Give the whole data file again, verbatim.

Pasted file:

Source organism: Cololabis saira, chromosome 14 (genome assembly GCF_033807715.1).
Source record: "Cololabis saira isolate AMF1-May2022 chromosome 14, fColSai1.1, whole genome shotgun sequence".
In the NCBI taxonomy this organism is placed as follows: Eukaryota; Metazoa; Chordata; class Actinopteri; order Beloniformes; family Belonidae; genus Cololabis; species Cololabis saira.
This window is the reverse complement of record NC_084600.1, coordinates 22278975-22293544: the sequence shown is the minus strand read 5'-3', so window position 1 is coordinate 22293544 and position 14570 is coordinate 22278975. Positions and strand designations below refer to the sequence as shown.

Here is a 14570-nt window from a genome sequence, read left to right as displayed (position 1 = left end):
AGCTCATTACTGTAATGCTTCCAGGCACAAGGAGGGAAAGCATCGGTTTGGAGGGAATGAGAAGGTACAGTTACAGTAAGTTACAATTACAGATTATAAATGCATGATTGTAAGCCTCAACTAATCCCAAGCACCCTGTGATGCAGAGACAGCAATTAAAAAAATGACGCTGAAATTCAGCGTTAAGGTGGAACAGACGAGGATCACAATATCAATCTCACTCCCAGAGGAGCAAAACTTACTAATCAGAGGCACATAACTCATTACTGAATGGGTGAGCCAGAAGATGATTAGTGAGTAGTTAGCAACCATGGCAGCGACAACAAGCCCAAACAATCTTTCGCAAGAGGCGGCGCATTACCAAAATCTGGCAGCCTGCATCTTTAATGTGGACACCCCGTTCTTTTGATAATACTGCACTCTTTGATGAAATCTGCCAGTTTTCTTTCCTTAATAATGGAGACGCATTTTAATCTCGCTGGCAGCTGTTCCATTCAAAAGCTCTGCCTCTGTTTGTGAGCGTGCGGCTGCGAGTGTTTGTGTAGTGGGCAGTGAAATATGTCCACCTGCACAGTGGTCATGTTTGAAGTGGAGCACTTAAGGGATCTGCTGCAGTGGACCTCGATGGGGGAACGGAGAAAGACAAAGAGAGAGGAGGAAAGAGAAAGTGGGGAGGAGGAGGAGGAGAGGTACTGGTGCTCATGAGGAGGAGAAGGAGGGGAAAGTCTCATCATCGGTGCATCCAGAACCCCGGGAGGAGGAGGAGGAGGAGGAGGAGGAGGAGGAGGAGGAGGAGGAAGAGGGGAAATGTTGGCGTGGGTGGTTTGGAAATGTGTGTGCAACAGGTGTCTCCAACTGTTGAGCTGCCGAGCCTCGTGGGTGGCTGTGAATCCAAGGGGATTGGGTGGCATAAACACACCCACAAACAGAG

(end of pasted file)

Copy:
Source organism: Cololabis saira, chromosome 14 (genome assembly GCF_033807715.1).
Source record: "Cololabis saira isolate AMF1-May2022 chromosome 14, fColSai1.1, whole genome shotgun sequence".
In the NCBI taxonomy this organism is placed as follows: Eukaryota; Metazoa; Chordata; class Actinopteri; order Beloniformes; family Belonidae; genus Cololabis; species Cololabis saira.
This window is the reverse complement of record NC_084600.1, coordinates 22278975-22293544: the sequence shown is the minus strand read 5'-3', so window position 1 is coordinate 22293544 and position 14570 is coordinate 22278975. Positions and strand designations below refer to the sequence as shown.

Here is a 14570-nt window from a genome sequence, read left to right as displayed (position 1 = left end):
AGCTCATTACTGTAATGCTTCCAGGCACAAGGAGGGAAAGCATCGGTTTGGAGGGAATGAGAAGGTACAGTTACAGTAAGTTACAATTACAGATTATAAATGCATGATTGTAAGCCTCAACTAATCCCAAGCACCCTGTGATGCAGAGACAGCAATTAAAAAAATGACGCTGAAATTCAGCGTTAAGGTGGAACAGACGAGGATCACAATATCAATCTCACTCCCAGAGGAGCAAAACTTACTAATCAGAGGCACATAACTCATTACTGAATGGGTGAGCCAGAAGATGATTAGTGAGTAGTTAGCAACCATGGCAGCGACAACAAGCCCAAACAATCTTTCGCAAGAGGCGGCGCATTACCAAAATCTGGCAGCCTGCATCTTTAATGTGGACACCCCGTTCTTTTGATAATACTGCACTCTTTGATGAAATCTGCCAGTTTTCTTTCCTTAATAATGGAGACGCATTTTAATCTCGCTGGCAGCTGTTCCATTCAAAAGCTCTGCCTCTGTTTGTGAGCGTGCGGCTGCGAGTGTTTGTGTAGTGGGCAGTGAAATATGTCCACCTGCACAGTGGTCATGTTTGAAGTGGAGCACTTAAGGGATCTGCTGCAGTGGACCTCGATGGGGGAACGGAGAAAGACAAAGAGAGAGGAGGAAAGAGAAAGTGGGGAGGAGGAGGAGGAGAGGTACTGGTGCTCATGAGGAGGAGAAGGAGGGGAAAGTCTCATCATCGGTGCATCCAGAACCCCGGGAGGAGGAGGAGGAGGAGGAGGAGGAGGAGGAGGAGGAGGAGGAAGAGGGGAAATGTTGGCGTGGGTGGTTTGGAAATGTGTGTGCAACAGGTGTCTCCAACTGTTGAGCTGCCGAGCCTCGTGGGTGGCTGTGAATCCAAGGGGATTGGGTGGCATAAACACACCCACAAACAGAG